February 7, 2014

CBI Big 12 Preview

Preseason Coaches' Poll


Kivett Eyes Omaha in Senior Campaign

By Zach DiSchiano



Kansas State was voted by coaches of the Big 12 Conference as the best team in the league in a preseason poll, and that’s exactly the opposite of what Wildcats second baseman Ross Kivett (left) wanted.


“I don’t think we are, and I don’t think we want to be preseason No. 1 in the conference,” the 2013 Big 12 Player of the Year said. “I think we want to finish the best. I think Russell Wilson said it the best; he didn’t care how his team played in the beginning of the season, he wanted to finish strong. And I think that’s our mentality.”


Whether predicted to finish first or not, the Wildcats have to like their chances at closing out this season on top of the conference with the return of each of their starting infielders last season, which included three Big 12 First Team selections.


Highlighting the infield is Kivett, who would have left the program after being selected by the Cleveland Indians in the 10th round of last year’s draft if it weren’t for the family-like community in Manhattan, Kan.


“It’s just a hard place to leave once you get down here,” said Kivett, who hit .360 with three homers, 39 RBI and 26 stolen bases last year. “It’s the environment, not a lot of athletes want to leave just because all of the love that the community and the athletic department and everyone else shows.”


To make a tough decision even tougher, the team that selected Kivett was his favorite growing up. As a kid, Kivett’s parents held season tickets throughout the 1990s, and he would watch some of the great Indians teams mark their legacies at Jacobs Field.


Ultimately, Kivett did not want to miss out on the chance to take Kansas State to the College World Series.


“I would hate to be playing pro ball and watch them go to Omaha without me, knowing that I had one more year left,” said Kivett, who earned second-team All-American honors from Louisville Slugger/CollegeBaseballInsider.com in 2013.


Teammate and fellow Big 12 First Team member Shane Conlon said he was initially surprised by Kivett’s decision to stay.


“With such a great year he had, and all the accolades and stuff and how good our team was, at first I was kind of surprised,” Conlon said. “Then we started talking more, and I found out the reasons he wanted to come back about getting that chance to go to Omaha, and that’s why I decided to come back, as well.”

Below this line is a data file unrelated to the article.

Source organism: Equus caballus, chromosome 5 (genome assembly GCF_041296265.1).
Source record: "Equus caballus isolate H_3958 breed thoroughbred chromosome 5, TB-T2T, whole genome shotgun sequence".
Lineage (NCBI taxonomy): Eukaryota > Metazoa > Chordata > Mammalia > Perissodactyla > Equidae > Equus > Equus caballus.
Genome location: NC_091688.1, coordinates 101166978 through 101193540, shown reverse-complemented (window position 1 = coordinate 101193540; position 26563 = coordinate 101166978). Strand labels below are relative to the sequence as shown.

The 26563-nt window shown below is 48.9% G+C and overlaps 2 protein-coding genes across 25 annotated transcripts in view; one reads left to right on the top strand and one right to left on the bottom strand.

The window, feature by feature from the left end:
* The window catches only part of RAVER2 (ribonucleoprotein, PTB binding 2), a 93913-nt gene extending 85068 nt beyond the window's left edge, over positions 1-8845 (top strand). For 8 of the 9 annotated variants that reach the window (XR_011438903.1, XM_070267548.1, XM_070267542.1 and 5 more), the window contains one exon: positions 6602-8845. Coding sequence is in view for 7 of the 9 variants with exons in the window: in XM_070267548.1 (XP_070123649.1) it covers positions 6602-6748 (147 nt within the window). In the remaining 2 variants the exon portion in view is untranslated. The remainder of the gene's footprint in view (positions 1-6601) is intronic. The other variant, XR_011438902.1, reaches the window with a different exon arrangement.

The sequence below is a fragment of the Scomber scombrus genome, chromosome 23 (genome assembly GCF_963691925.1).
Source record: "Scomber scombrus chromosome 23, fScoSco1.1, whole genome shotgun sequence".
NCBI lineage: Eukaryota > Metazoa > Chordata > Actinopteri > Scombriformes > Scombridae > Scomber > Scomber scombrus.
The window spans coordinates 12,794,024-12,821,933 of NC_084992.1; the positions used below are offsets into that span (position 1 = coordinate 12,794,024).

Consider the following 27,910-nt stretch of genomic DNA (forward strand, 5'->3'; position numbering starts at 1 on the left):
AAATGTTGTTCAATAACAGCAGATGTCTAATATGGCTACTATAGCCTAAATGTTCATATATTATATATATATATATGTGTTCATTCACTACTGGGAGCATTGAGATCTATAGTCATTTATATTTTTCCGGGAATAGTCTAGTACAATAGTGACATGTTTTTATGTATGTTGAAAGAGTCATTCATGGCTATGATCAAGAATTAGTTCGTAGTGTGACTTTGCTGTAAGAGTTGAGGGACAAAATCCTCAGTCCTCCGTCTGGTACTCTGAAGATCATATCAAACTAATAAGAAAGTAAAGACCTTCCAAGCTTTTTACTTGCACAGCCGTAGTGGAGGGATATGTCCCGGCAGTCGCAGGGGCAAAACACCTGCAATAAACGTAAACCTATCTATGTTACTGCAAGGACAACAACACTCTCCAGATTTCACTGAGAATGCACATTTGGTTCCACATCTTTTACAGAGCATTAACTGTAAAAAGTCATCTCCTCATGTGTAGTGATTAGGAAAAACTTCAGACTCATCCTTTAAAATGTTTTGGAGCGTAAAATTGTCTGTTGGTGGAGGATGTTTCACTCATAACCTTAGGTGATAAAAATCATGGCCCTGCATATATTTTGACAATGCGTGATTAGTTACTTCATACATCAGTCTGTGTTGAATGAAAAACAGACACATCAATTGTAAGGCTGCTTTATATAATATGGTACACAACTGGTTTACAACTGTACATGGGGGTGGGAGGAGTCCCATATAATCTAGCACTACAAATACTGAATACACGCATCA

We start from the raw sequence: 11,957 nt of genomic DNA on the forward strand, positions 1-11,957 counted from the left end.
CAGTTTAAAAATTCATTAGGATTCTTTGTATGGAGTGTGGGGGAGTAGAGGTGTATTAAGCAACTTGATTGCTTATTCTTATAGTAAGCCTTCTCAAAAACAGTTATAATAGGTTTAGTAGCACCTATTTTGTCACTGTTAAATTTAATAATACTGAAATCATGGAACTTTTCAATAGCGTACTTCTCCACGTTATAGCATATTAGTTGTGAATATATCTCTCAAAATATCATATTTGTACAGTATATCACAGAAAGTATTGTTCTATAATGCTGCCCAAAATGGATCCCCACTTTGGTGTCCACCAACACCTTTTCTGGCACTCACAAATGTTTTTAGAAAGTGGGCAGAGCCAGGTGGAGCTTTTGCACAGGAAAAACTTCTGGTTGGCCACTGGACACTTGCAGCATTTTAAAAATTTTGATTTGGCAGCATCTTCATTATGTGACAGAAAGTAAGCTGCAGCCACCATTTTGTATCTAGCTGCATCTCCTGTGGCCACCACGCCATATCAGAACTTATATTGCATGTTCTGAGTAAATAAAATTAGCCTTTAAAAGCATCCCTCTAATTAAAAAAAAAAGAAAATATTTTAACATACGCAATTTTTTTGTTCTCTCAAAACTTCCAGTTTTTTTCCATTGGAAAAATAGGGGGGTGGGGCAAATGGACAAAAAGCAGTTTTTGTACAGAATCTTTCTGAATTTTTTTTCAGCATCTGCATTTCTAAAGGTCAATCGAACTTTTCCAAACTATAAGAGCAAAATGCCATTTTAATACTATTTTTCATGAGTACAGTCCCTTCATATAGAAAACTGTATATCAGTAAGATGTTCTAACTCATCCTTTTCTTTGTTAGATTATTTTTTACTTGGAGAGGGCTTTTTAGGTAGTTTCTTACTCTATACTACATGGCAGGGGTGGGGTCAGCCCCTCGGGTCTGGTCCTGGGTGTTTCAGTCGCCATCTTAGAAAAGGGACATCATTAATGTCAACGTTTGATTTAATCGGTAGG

The pair forms a lethal top of the lineup, but Kivett is particularly valuable as a vocal leader of the Wildcats. As a senior, Kivett provides veteran experience and serves as an example for the younger players to look up to, Conlon said.


“Huge, huge competitive guy,” said Conlon, who hit .341 with seven homers and 28 RBI last year. “Big leader on our team. He’s the guy who sets the tone.”


Batting leadoff, Kivett lays the foundation for his teammates and establishes a presence on the field. KSU coach Brad Hill said Kivett’s confidence and competitiveness are as much a part of his game as swinging the bat and fielding ground balls.


“Ross is his own man, I can tell you that,” Hill said. “That’s part of his strength. He is very strong in his beliefs. He’s a fierce, competitive person. He’s got some ego about him, that’s part of it.”


Kivett’s intense competitive nature made it that much more difficult to say goodbye to Kansas State’s College World Series hopes, and that loss to Oregon State – a 4-3 heartbreaker in the Super Regionals that ended a magical 45-19 season – resonated with him all summer long.


“That was tough to get over,” he said. “I felt like that team that I was on was destined for Omaha. I think that it left a sour taste and my mouth and everyone around here’s mouth.”


With the first game of his senior season just around the corner, Kivett has turned his attention to his future. If all goes as he hopes, he said, the Wildcats will end up in Omaha, and he will be selected early in this summer’s draft.


“A lot of the time, if your team wins too many games, they take you too high,” Kivett said, with a chuckle. “I’m hoping that’s the case.”


(photos courtesy of KSU Media Relations Office)